Lydia shrugged uncertainly. 'Sufficient,' she estimated. Knowing the importance of apparent modesty, she added, 'I never anticipated the over-commitment that would arise in Latin America, in my original proposal. That's become an advantage to us.'
Malik smiled. 'I was reading your original paper before you arrived. It's practically an historic document: it'll probably become one.'
Lydia smiled at the exaggeration, pleased to receive praise from Malik. 'It was comparatively easy to predict the banks' eagerness to offer the Eurodollars and the Petrodollars after the OPEC oil increases of the 70s,' she said.
'But not how to use that eagerness to our advantage,' said Malik. 'No one anticipated the financial brilliance of that.'
Not even you, who held back for three years and are still distant, thought Lydia. 'There's still a long way to go, before it's completely successful,' she said, modest still.
'I've no doubt,' said Malik. 'No one has.' He smiled again. 'Those who matter in the Politburo have been convened for tomorrow. Do you consider we could move?'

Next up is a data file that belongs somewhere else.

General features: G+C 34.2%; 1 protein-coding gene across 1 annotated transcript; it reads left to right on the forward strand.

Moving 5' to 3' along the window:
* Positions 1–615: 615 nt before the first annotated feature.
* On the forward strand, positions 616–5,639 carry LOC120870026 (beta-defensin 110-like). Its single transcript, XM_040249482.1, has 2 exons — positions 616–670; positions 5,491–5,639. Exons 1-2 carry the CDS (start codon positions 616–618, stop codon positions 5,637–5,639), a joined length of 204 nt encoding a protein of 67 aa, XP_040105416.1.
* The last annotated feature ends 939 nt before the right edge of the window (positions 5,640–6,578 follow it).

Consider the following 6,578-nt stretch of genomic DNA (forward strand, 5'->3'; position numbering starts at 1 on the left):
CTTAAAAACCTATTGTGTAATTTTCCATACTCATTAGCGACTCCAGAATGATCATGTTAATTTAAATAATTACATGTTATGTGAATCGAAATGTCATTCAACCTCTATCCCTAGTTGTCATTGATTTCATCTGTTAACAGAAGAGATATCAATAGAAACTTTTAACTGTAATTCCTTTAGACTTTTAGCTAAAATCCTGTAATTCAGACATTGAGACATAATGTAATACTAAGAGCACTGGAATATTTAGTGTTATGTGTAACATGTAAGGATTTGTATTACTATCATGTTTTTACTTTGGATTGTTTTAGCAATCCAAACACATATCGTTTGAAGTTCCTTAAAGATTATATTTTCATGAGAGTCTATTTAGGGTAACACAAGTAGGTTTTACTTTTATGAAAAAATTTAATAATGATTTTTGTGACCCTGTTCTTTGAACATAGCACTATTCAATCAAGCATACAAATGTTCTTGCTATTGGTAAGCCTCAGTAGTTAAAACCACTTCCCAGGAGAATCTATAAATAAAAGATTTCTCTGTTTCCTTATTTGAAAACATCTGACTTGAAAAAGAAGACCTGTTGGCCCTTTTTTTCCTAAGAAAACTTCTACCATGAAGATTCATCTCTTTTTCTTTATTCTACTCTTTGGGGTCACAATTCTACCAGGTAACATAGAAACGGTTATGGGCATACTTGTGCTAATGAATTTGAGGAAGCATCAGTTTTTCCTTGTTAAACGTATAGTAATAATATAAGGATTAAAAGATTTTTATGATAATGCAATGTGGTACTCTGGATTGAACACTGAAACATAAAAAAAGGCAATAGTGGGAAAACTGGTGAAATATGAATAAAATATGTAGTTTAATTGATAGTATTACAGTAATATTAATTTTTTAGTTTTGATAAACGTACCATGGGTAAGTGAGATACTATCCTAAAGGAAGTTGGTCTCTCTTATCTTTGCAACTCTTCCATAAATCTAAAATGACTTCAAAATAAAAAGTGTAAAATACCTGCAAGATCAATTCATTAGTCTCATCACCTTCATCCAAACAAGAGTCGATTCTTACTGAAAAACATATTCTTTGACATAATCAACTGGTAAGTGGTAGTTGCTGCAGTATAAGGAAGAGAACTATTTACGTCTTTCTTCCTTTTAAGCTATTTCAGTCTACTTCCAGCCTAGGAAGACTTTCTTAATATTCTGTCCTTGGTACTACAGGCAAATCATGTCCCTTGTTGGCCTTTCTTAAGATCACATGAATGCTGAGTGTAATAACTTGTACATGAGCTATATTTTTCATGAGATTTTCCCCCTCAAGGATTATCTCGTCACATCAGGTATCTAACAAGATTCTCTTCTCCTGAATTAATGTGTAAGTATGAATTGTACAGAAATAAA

Instead of answering directly, Lydia said, 'Who's to be purged?'
'Anatoli Karelin, the man responsible for overall economic planning; he was the obvious one to go. Boris Medvedev, because it was necessary to include someone from agriculture. Arkady Chebotarev, within the ministry here. And Nikhail Paramov, of course.'
'Well-known names,' said Lydia.
'They need to be.'
'Karelin is one of the originals: a true Bolshevik.'
'Who'd realize the necessity for the sacrifice,' said Malik. From an apparently old gunmetal case Malik produced a Russian cigarette, loosely packed with half its length made up of a cardboard tube. 'Do you mind?' he said.
'No,' said Lydia. In theory her plan had been perfect. She hadn't properly realized the reality of it being put into practice: of people being destroyed. It was too late for any sentimentality. She added, 'With these sort of people we can't fail to get the right assessments in the West.'
'We don't intend to fail: I've told you that already.'
'How many silos?'
'Four hundred completed, all concentrated around the major cities: Moscow, Leningrad, Kiev, Minsk, Kaunas, Gorki, Volgograd, Kazan, Sverdlovsk, Chita and Khabarovsk.'
'The locations are not as important as the concealment,' she pointed out.
'All underground,' Malik assured her.
'What about constructional work? The Americans have satellites in geostationary as well as orbital patterns.'
'Every installation was constructed in such a way as to conceal its true purpose from any orbital patterns. In Gorki and Chita, for instance, we know from intelligence reports from America that the work has been analyzed as being for railroad assembly yards: in Sverdlovsk, a chemical plant.'